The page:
They don't have a bike. They sign up for this crazy event.

We can support you with getting geared up, training. So we just ended a couple weeks ago and it was fabulous.

It's amazing. We call it the love bubble, which is just, you know, a really great example of what community can be where people come together from all different backgrounds and life experiences, supporting each other, making sure we all make it together safely in service to these wonderful organizations that provide medical testing, medications, housing support, counseling, substance abuse support, all sorts of supports and resources for folks that are at risk of HIV and AIDS, either protecting them from contracting it or those living and surviving with it.

And, you know, it's a big, it's a big fat gay bike ride.

It's really fun. There's costumes. So if you don't ride your bicycle, there's kind of better costume options you can go with.

You have any highlights from this year?

I know you just got back a week or two ago. Any highlights from this year?

This year was great. You know, the weather was a little bit different here in California.

Kind of a cold, wet spring and summer. I think that was better for the cyclists.

I did have a full oversized cardboard lobster outfit that I think was my favorite day because I jump at the chance for a big costume anytime.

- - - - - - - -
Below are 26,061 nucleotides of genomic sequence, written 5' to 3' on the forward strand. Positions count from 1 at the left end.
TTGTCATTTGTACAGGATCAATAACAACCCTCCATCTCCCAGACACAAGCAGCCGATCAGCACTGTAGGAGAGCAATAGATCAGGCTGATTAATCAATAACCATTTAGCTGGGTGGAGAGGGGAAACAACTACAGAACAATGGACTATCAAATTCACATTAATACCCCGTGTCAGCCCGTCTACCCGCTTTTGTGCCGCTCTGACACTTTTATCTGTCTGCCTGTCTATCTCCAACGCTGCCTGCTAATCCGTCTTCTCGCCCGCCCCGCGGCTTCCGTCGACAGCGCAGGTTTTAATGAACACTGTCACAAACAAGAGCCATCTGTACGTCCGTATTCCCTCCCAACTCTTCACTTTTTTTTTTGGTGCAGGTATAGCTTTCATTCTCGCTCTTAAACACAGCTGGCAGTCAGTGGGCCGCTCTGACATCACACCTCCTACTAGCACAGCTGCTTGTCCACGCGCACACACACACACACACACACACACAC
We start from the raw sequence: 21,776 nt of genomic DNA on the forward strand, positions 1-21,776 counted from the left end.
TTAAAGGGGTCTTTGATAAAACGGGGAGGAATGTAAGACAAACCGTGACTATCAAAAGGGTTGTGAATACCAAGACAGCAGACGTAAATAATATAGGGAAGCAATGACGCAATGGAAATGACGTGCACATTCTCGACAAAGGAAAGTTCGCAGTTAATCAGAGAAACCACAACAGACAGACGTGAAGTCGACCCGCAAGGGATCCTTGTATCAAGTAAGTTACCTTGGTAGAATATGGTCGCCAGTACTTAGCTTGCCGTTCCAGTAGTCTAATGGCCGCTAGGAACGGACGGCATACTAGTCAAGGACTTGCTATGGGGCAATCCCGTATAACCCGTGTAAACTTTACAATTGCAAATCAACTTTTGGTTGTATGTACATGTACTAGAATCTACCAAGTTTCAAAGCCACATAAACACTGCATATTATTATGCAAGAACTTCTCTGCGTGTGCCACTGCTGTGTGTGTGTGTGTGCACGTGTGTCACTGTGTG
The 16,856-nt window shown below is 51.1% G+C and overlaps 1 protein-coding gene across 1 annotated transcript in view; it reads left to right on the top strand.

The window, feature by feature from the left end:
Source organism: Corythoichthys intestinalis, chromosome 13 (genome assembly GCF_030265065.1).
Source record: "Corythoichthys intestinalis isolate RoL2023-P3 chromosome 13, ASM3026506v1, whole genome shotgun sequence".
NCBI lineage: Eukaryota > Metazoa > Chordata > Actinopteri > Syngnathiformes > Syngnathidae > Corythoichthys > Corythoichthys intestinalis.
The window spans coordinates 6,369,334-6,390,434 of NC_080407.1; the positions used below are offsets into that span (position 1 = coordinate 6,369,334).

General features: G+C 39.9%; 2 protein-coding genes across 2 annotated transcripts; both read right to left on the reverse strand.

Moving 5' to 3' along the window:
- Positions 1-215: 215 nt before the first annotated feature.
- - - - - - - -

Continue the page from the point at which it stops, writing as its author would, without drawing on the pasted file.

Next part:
But yeah, it was really lovely. I really love talking to some of the elders on the ride.

I recommend anybody that does it talk to some of the older people involved with the ride, hearing their stories.

There is kind of a lost generation of folks that were, you know, that died during that era.

And so those who are still around are these like wealth, just a wealth of information and experience in life history.

And as an engagement rep, I'm here in the Bay Area. I work with a lot of the people in the East Bay and Sacramento area.

And my favorite is always the new rider that signs up, doesn't have a bike yet.

And you kind of see them and you train with them the whole season.

I think training season really kicks off in January, but we have rides throughout the fall as well.